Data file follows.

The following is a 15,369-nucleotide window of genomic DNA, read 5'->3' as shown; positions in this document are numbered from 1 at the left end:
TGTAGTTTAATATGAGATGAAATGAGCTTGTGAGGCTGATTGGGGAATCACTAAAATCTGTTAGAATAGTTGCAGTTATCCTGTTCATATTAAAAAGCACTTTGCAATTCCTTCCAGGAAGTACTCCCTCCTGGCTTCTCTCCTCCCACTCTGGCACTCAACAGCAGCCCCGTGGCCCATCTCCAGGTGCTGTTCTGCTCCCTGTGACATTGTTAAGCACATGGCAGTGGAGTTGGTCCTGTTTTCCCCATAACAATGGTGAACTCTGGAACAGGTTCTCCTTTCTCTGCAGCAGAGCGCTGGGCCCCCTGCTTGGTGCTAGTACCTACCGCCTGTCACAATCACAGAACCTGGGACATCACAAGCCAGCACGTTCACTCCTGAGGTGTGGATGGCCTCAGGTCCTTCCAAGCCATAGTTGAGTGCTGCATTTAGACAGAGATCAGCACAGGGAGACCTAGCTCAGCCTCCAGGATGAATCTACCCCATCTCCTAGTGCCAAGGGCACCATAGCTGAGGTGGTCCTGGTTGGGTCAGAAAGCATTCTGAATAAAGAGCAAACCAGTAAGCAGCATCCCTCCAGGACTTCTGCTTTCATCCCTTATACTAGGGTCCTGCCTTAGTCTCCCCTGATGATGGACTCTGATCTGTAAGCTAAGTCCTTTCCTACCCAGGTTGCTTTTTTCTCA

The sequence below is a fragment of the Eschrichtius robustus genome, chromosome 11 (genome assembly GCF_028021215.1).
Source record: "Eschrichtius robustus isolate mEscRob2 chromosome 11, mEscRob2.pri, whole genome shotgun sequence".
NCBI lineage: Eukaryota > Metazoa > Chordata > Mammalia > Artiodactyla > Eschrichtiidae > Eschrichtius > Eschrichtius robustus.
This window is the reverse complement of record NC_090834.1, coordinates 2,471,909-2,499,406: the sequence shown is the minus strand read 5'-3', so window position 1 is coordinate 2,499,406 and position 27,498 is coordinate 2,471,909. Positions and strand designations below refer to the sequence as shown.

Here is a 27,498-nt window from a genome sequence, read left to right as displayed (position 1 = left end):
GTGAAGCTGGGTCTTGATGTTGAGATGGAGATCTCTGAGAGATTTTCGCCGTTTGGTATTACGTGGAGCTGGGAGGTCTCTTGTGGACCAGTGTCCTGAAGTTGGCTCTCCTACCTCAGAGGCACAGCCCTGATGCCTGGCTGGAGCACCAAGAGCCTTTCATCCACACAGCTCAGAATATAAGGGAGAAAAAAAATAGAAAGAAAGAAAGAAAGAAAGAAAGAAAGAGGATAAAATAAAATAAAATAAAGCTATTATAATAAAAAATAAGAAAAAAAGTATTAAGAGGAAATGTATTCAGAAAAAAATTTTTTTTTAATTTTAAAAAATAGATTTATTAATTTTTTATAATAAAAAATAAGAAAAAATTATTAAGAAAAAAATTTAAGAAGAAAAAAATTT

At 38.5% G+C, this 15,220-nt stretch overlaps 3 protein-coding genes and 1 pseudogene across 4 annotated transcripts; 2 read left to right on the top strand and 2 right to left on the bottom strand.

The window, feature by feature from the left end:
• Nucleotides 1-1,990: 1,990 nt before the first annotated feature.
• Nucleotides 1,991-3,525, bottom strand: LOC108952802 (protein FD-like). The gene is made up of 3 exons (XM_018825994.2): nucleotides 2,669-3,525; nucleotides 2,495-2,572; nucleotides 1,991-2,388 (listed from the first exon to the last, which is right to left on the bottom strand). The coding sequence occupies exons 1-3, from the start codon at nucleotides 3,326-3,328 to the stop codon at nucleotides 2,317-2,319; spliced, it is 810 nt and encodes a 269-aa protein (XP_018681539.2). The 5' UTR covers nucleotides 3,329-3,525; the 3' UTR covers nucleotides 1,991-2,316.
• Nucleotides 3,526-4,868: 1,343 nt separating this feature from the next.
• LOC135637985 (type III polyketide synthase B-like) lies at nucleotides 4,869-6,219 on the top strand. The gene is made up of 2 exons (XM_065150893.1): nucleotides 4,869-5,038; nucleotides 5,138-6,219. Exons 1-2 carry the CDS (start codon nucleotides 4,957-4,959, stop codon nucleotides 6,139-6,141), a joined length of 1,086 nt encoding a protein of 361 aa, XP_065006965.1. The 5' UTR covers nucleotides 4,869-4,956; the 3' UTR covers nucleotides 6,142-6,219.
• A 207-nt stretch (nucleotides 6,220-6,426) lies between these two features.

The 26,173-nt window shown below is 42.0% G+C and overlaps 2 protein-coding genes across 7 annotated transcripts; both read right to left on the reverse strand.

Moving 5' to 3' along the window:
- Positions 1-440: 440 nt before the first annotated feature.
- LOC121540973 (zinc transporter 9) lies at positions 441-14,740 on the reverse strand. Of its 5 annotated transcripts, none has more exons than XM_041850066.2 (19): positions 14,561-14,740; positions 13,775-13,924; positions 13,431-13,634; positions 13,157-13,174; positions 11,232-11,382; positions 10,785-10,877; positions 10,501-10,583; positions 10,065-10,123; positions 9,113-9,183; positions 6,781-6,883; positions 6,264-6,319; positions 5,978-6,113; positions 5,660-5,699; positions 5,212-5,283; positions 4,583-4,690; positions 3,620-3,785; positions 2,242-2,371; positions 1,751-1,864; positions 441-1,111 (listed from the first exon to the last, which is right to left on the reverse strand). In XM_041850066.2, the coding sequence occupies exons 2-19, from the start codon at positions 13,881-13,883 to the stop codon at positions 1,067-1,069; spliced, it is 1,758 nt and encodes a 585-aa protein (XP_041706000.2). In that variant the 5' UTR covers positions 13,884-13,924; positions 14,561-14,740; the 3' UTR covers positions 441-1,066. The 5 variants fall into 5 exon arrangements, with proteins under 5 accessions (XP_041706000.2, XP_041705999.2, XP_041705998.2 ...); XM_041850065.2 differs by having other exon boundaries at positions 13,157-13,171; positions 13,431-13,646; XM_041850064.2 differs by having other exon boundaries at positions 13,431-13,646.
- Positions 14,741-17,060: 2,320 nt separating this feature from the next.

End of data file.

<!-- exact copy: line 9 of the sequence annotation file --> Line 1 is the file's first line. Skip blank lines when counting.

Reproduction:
At 38.5% G+C, this 15,220-nt stretch overlaps 3 protein-coding genes and 1 pseudogene across 4 annotated transcripts; 2 read left to right on the top strand and 2 right to left on the bottom strand.